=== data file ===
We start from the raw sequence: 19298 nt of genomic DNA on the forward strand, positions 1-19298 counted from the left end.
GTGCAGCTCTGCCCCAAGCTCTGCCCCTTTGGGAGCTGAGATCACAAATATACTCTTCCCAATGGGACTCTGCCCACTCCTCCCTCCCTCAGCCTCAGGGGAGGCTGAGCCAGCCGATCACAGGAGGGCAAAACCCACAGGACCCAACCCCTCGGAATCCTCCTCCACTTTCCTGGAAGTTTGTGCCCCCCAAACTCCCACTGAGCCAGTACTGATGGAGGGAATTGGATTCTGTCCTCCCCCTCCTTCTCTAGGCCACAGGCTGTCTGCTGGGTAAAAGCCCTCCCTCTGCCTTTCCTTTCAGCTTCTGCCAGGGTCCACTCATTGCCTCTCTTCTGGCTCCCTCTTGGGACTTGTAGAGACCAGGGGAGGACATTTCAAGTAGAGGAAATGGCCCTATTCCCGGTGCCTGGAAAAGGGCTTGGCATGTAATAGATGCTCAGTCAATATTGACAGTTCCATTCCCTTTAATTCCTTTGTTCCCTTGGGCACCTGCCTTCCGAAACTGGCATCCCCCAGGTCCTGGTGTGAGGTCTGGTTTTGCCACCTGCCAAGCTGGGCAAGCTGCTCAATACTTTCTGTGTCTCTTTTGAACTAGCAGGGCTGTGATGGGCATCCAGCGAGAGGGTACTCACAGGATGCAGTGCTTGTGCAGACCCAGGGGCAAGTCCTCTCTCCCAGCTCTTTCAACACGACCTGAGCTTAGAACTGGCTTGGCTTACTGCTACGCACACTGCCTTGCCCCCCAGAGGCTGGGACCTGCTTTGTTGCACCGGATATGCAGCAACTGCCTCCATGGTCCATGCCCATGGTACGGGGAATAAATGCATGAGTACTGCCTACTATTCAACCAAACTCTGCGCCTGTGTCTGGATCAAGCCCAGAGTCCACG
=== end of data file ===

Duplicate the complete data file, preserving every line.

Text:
We start from the raw sequence: 19298 nt of genomic DNA on the forward strand, positions 1-19298 counted from the left end.
GTGCAGCTCTGCCCCAAGCTCTGCCCCTTTGGGAGCTGAGATCACAAATATACTCTTCCCAATGGGACTCTGCCCACTCCTCCCTCCCTCAGCCTCAGGGGAGGCTGAGCCAGCCGATCACAGGAGGGCAAAACCCACAGGACCCAACCCCTCGGAATCCTCCTCCACTTTCCTGGAAGTTTGTGCCCCCCAAACTCCCACTGAGCCAGTACTGATGGAGGGAATTGGATTCTGTCCTCCCCCTCCTTCTCTAGGCCACAGGCTGTCTGCTGGGTAAAAGCCCTCCCTCTGCCTTTCCTTTCAGCTTCTGCCAGGGTCCACTCATTGCCTCTCTTCTGGCTCCCTCTTGGGACTTGTAGAGACCAGGGGAGGACATTTCAAGTAGAGGAAATGGCCCTATTCCCGGTGCCTGGAAAAGGGCTTGGCATGTAATAGATGCTCAGTCAATATTGACAGTTCCATTCCCTTTAATTCCTTTGTTCCCTTGGGCACCTGCCTTCCGAAACTGGCATCCCCCAGGTCCTGGTGTGAGGTCTGGTTTTGCCACCTGCCAAGCTGGGCAAGCTGCTCAATACTTTCTGTGTCTCTTTTGAACTAGCAGGGCTGTGATGGGCATCCAGCGAGAGGGTACTCACAGGATGCAGTGCTTGTGCAGACCCAGGGGCAAGTCCTCTCTCCCAGCTCTTTCAACACGACCTGAGCTTAGAACTGGCTTGGCTTACTGCTACGCACACTGCCTTGCCCCCCAGAGGCTGGGACCTGCTTTGTTGCACCGGATATGCAGCAACTGCCTCCATGGTCCATGCCCATGGTACGGGGAATAAATGCATGAGTACTGCCTACTATTCAACCAAACTCTGCGCCTGTGTCTGGATCAAGCCCAGAGTCCACG